Really Large Numbers
Birth of a Star
March 20 – May 19, 2019
Gibbs Street Gallery, VisArts, 1st floor
Really Large Numbers (RLN) is a laboratory that encompasses the individual and collaborative experiments/expeditions of Chad Stayrook and Julia Oldham. As a team, Really Large Numbers combines science, fantasy, and dream language to blur the boundaries between the REAL and the unREAL.
Birth of a Star is a series of four sculptures depicting different stages of a star’s life: Protostar, Red Giant, Supernova and Black Hole. These works combine carpentry and playful materiality with hand-drawn animations that are incorporated into each sculpture using screens and projection. The resulting constructions translate unfathomably huge celestial occurrences into an explorable, human-scale installation that draws visual inspiration from NASA photographs and diagrams, minimalist sculpture, vintage sci-fi and comic books.
About the artists: Really Large Numbers, the collective effort of artists Julia Oldham and Chad Stayrook, has been a working collaboration since 2011. RLN has exhibited work in many major cities, at venues such as Cuchifritos Gallery, New York, NY; the Institute for Contemporary Art, Baltimore, Maryland; Hudson Valley Center for Contemporary Art, Peekskill, New York; Emerson and Dorsch Gallery, Miami, Florida; Bronx Art Space, Bronx, New York; and Neon Heater, Findlay, Ohio. Their work has been supported in part by the Lower Manhattan Cultural Council, New York, New Yoek; Artists Alliance Inc., New York, New York; Oregon Arts Commission, Salem, Oregon; Guttenberg Arts, Guttenberg, New Jersey; and Residency Unlimited, Brooklyn, New York.
…the player to be named later
March 20 – May 19, 2019
Common Ground Gallery, VisArts, 2nd Floor
John Schlesinger presents a site-responsive installation rooted in the ceiling and walls of the gallery. The installation connects twisted, salvaged demolition rebar, bent neon, resin-soaked photographs, projected video, found waste, shattered glass, and cast bronze sculptures into a fragmented, transient landscape. The natural, built, and broken strangely fit together and, at the same time, teeter on the brink of collapse. Schlesinger pushes his amalgamations into a state of contingent possibility rather than something final and finished. An acclaimed, experimental photographer and immersive installation collaborator with Dear Volunteers and Tra Bouscaren, Schlesinger fuses his photographic glimpses- bits and pieces torn from the landscape by the camera and then by the hand- with sculpture, space, and illumination. Neon lines blink and mimic the shape of rebar; or a photograph of a power line; or the shape of an actual power cord. The eye and mind are drawn to surfaces, structures, materials, and textures clamped together in unpredictable relationships. Ruin and re-invention, nostalgia and fact, accidents and intentions cling to each other in elegant and odd arrangements.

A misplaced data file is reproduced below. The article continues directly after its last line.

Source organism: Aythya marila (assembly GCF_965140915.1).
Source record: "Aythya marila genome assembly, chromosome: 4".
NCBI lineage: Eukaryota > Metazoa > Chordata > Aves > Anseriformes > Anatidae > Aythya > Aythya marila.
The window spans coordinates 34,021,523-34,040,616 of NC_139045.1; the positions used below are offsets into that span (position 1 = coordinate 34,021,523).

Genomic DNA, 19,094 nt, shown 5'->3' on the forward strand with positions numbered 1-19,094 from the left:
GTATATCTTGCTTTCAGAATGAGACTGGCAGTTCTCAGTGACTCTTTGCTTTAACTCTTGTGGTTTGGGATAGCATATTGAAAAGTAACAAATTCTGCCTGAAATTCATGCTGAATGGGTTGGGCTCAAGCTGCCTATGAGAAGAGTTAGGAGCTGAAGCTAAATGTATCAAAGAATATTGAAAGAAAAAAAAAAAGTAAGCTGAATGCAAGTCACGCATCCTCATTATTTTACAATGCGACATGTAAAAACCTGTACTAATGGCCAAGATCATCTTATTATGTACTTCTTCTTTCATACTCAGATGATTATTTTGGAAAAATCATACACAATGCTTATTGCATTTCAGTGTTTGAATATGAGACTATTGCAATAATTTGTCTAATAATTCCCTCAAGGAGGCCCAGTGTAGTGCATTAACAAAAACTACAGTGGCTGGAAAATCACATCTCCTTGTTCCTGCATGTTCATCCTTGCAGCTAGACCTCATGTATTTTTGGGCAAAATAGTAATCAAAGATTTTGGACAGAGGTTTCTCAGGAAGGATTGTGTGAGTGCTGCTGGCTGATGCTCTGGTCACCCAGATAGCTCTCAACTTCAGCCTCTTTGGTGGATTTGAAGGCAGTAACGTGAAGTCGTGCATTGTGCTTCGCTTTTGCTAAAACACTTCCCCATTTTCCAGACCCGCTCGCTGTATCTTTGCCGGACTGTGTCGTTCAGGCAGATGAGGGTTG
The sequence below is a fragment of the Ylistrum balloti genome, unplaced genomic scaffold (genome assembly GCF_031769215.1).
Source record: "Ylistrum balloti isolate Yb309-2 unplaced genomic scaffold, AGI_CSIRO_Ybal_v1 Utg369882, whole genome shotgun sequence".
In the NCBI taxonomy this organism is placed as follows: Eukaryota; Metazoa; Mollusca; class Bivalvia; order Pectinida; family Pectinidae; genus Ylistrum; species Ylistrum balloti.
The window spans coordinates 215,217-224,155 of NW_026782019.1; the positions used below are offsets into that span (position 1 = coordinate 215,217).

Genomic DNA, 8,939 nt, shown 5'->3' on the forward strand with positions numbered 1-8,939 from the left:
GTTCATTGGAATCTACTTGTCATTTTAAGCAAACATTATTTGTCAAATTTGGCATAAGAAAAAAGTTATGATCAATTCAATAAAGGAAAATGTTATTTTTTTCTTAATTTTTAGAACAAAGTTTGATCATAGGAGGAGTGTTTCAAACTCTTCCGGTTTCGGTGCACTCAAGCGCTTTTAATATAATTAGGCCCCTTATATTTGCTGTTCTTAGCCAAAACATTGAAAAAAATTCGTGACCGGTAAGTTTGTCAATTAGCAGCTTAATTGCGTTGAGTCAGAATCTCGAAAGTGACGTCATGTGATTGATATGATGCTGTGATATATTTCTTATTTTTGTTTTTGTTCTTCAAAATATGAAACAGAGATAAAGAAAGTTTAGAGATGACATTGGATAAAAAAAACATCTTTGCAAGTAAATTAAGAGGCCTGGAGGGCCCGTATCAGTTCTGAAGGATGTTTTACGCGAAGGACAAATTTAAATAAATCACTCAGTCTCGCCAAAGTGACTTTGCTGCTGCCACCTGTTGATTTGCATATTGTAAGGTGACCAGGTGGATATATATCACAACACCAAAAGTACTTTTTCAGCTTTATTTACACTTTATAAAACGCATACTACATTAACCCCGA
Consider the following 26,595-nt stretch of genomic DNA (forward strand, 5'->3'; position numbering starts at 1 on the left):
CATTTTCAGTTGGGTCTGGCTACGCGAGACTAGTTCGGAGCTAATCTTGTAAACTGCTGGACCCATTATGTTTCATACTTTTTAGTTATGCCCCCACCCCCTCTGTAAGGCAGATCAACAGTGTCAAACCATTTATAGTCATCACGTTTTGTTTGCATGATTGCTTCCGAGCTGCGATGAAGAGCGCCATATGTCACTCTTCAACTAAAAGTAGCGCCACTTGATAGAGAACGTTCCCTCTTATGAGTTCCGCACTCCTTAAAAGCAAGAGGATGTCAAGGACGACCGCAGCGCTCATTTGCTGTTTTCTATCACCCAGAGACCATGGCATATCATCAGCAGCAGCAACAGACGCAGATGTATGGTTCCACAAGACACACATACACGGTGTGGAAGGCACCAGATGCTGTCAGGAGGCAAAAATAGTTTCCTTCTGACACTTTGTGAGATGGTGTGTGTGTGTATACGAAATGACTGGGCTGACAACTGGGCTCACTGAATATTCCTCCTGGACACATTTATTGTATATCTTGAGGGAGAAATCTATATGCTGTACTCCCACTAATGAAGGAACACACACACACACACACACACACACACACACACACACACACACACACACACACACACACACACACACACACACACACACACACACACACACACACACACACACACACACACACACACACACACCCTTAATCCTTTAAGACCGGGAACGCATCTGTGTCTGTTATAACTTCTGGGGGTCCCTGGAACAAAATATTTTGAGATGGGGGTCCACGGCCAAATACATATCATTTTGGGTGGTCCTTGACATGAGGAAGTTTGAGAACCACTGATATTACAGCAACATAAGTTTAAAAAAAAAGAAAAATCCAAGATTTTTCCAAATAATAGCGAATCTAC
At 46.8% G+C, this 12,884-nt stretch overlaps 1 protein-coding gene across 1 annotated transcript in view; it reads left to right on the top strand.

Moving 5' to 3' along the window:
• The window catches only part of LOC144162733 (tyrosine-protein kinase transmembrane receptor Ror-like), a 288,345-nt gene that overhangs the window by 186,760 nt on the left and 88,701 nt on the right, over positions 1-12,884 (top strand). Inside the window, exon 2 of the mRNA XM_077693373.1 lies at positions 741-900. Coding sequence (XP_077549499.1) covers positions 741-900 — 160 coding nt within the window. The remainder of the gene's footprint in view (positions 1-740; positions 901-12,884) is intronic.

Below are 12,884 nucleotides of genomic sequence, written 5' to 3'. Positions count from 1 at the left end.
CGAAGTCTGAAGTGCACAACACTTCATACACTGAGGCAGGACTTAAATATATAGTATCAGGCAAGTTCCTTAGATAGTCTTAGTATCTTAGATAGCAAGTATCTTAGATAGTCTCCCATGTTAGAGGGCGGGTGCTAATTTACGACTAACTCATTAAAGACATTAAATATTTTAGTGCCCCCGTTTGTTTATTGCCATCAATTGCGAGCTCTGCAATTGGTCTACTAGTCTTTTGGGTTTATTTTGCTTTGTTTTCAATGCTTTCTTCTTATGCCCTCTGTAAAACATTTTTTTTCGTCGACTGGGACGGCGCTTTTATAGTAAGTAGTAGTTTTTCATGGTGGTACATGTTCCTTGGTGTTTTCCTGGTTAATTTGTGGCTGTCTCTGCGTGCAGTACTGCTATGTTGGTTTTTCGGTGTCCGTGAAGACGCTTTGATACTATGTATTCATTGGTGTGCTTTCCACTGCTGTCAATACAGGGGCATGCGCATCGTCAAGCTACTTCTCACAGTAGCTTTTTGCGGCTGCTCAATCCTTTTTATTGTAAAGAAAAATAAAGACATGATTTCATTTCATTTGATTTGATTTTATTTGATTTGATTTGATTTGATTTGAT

About the artist: John Schlesinger is a veteran photographer turned sculptor. He has won a Rome Prize, a Louis Comfort Tiffany Award, a Peter S. Reed Foundation Award and two National Endowment for the Arts Fellowships. His work has been reviewed in Art in America, the Village Voice, Aperture, Bomb Magazine, Art News, and the New York Times. Collected broadly, Schlesinger’s output can be found at the Walker Art Center, the San Francisco Museum of Modern Art, the Houston Museum of Art, the Dallas Museum of Art, the Hamburg Kunsthalle, the Art Institute of Chicago, the Brooklyn Museum, and the MOMA. www.johnschlesinger.net
Richard L. Dana
Here and Where
March 27 – May 26, 2019
Kaplan Gallery, VisArts, 2nd Floor
Richard L. Dana presents an optically explosive solo exhibition featuring recent digital prints that occupy the gallery in a variety of scales and configurations. Combining abstraction and representation with macro and micro shifts of scale, his work investigates narratives that deal with the individual’s place in the world. His recent work stretches, warps, pinches, twirls, massages, implodes, explodes, and extrudes digital information resulting in images that hint at infinitely unfolding mental, emotional, and spatial states.
About the artist: Richard L. Dana is a self-taught artist who works in a variety of different media and has exhibited extensively in the United States and internationally. His work has appeared in over 32 one or two-person exhibitions and over 140 group exhibitions.